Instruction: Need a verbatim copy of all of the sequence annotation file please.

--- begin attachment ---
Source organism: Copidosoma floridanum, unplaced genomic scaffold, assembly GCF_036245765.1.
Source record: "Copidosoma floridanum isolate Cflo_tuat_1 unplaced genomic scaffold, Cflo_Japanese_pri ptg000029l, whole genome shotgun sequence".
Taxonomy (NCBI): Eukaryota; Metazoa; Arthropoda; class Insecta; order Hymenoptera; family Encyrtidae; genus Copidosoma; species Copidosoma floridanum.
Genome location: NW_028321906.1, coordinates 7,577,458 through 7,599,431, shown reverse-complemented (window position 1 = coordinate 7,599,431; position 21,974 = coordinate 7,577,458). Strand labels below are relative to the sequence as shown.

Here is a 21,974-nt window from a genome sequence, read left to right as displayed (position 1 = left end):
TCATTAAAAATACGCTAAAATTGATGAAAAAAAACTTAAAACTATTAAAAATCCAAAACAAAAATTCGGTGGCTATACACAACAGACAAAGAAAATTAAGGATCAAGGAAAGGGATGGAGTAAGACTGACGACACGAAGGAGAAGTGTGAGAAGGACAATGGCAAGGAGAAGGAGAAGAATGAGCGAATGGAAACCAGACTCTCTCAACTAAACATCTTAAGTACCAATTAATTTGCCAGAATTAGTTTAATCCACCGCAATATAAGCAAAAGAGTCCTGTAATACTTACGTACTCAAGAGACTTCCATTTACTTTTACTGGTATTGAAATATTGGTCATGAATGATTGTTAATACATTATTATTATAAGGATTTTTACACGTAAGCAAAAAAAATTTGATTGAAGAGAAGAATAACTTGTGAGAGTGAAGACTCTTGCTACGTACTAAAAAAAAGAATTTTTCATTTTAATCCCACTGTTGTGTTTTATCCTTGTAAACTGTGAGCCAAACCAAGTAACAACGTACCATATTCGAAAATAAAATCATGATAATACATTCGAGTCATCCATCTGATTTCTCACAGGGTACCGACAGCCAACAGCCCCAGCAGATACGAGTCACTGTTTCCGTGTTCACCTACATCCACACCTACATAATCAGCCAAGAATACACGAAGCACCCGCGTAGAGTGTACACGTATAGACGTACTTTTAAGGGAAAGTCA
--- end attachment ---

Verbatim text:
Source organism: Copidosoma floridanum, unplaced genomic scaffold, assembly GCF_036245765.1.
Source record: "Copidosoma floridanum isolate Cflo_tuat_1 unplaced genomic scaffold, Cflo_Japanese_pri ptg000029l, whole genome shotgun sequence".
Taxonomy (NCBI): Eukaryota; Metazoa; Arthropoda; class Insecta; order Hymenoptera; family Encyrtidae; genus Copidosoma; species Copidosoma floridanum.
Genome location: NW_028321906.1, coordinates 7,577,458 through 7,599,431, shown reverse-complemented (window position 1 = coordinate 7,599,431; position 21,974 = coordinate 7,577,458). Strand labels below are relative to the sequence as shown.

Here is a 21,974-nt window from a genome sequence, read left to right as displayed (position 1 = left end):
TCATTAAAAATACGCTAAAATTGATGAAAAAAAACTTAAAACTATTAAAAATCCAAAACAAAAATTCGGTGGCTATACACAACAGACAAAGAAAATTAAGGATCAAGGAAAGGGATGGAGTAAGACTGACGACACGAAGGAGAAGTGTGAGAAGGACAATGGCAAGGAGAAGGAGAAGAATGAGCGAATGGAAACCAGACTCTCTCAACTAAACATCTTAAGTACCAATTAATTTGCCAGAATTAGTTTAATCCACCGCAATATAAGCAAAAGAGTCCTGTAATACTTACGTACTCAAGAGACTTCCATTTACTTTTACTGGTATTGAAATATTGGTCATGAATGATTGTTAATACATTATTATTATAAGGATTTTTACACGTAAGCAAAAAAAATTTGATTGAAGAGAAGAATAACTTGTGAGAGTGAAGACTCTTGCTACGTACTAAAAAAAAGAATTTTTCATTTTAATCCCACTGTTGTGTTTTATCCTTGTAAACTGTGAGCCAAACCAAGTAACAACGTACCATATTCGAAAATAAAATCATGATAATACATTCGAGTCATCCATCTGATTTCTCACAGGGTACCGACAGCCAACAGCCCCAGCAGATACGAGTCACTGTTTCCGTGTTCACCTACATCCACACCTACATAATCAGCCAAGAATACACGAAGCACCCGCGTAGAGTGTACACGTATAGACGTACTTTTAAGGGAAAGTCA